Microsoft and their “Windows Everywhere” strategy — it’s a painful thing to watch. Microsoft is becoming the new Blackberry.
Technology is always improving at an ever-accelerating pace. Mobile devices combined with ubiquitous, ever-present Internet, combined with ever-increasing bandwidth have come together to disrupt the traditional PC market, which itself was a disruption.
Companies that ride the wave of technological disruption frequently become household names. Once upon a time one of them was Microsoft, which was able to ride the crest of the wave of the personal computer revolution. Microsoft software was once almost everywhere. Alas, the next wave of disruption came along in the form of mobile hand-held computers with always-on connectivity, and now Microsoft in many respects is drowning behind that next wave.
I believe people at Microsoft see the handwriting on the wall – traditional PC sales numbers are dropping like a stone into a bottomless pit. The vast majority of people don’t need a traditional computer because modern handheld touchscreen devices such as iPads and smartphones frequently do most of what consumers want faster and better.
So, with Windows 8 Microsoft tried to force Windows users away from the traditional PC desktop to a new touchscreen interface dubbed “Metro” that seems to be sort of half-baked. When users rebelled, they released a semi-compromise in the form of Windows 8.1. Apparently the thinking must have been that if they could get end-users of desktop Windows computers used to the new interface, they would naturally gravitate towards the same interface on Microsoft smartphones and tablets. Thus – “Windows Everywhere” has been implemented and is clearly floundering, with good reason.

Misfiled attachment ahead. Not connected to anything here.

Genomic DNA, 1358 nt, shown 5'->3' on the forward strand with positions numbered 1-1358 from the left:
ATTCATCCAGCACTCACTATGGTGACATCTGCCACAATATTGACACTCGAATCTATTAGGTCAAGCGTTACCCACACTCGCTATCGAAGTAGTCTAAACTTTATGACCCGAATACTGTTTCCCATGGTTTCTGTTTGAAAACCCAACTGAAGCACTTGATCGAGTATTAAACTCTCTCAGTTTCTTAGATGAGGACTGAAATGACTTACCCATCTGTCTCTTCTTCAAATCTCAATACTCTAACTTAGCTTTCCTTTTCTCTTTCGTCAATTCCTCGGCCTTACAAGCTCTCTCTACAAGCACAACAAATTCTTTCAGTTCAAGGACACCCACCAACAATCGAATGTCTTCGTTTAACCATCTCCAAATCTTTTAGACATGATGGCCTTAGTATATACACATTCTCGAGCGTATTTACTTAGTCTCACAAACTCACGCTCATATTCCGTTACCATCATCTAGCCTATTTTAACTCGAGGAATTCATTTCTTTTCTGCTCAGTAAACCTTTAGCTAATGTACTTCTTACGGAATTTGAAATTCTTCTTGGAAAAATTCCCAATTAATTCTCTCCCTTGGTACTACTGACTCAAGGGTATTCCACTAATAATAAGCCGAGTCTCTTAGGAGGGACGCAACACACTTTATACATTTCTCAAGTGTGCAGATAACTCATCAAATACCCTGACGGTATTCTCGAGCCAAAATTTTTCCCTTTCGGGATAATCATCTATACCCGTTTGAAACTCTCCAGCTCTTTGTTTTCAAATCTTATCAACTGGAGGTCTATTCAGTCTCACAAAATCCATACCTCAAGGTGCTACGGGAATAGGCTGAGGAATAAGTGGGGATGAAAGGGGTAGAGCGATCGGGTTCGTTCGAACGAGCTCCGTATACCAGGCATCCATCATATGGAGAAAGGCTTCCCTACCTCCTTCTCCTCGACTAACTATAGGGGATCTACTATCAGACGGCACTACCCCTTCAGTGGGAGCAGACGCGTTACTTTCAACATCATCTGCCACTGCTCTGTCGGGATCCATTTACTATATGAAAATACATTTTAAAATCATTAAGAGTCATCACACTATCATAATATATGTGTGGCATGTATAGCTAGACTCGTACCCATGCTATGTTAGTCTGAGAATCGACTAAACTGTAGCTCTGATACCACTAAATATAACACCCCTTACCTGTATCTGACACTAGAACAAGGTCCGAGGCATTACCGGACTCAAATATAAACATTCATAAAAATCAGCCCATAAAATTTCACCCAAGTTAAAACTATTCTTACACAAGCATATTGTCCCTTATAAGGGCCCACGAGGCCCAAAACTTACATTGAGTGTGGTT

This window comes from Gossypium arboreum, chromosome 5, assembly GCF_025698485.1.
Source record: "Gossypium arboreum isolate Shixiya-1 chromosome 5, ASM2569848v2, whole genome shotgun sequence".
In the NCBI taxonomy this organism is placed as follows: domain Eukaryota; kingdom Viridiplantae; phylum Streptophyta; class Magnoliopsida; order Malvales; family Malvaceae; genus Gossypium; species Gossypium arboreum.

Microsoft is still a profitable enterprise, largely because of the X-Box and server software. In my opinion, Microsoft should concentrate on these two profitable areas of their business and forget about selling tablets and smartphones.
A Radical Suggestion
However, if Microsoft can’t bring themselves to abandon the mobile device market, I have a radical suggestion for them. It’s clear to me the only remote chance Microsoft has of success in todays’s mobile market is if they would dump mobile versions of Windows and adopt Android. They could call it Mandroid.
Microsoft now owns Nokia, and even before the Nokia purchase Microsoft has demonstrated it can produce sleek hardware.
Microsoft, if you want ANY chance of the vast majority of consumers considering buying your mobile products, re-develop them with Android. You would have the huge instant advantage of the Android app market, and a stable mobile OS that already has plenty of marketplace traction.
Will Microsoft adopt Android? Not a chance. If Microsoft is lucky it will end up like IBM, a beached shell of its former self.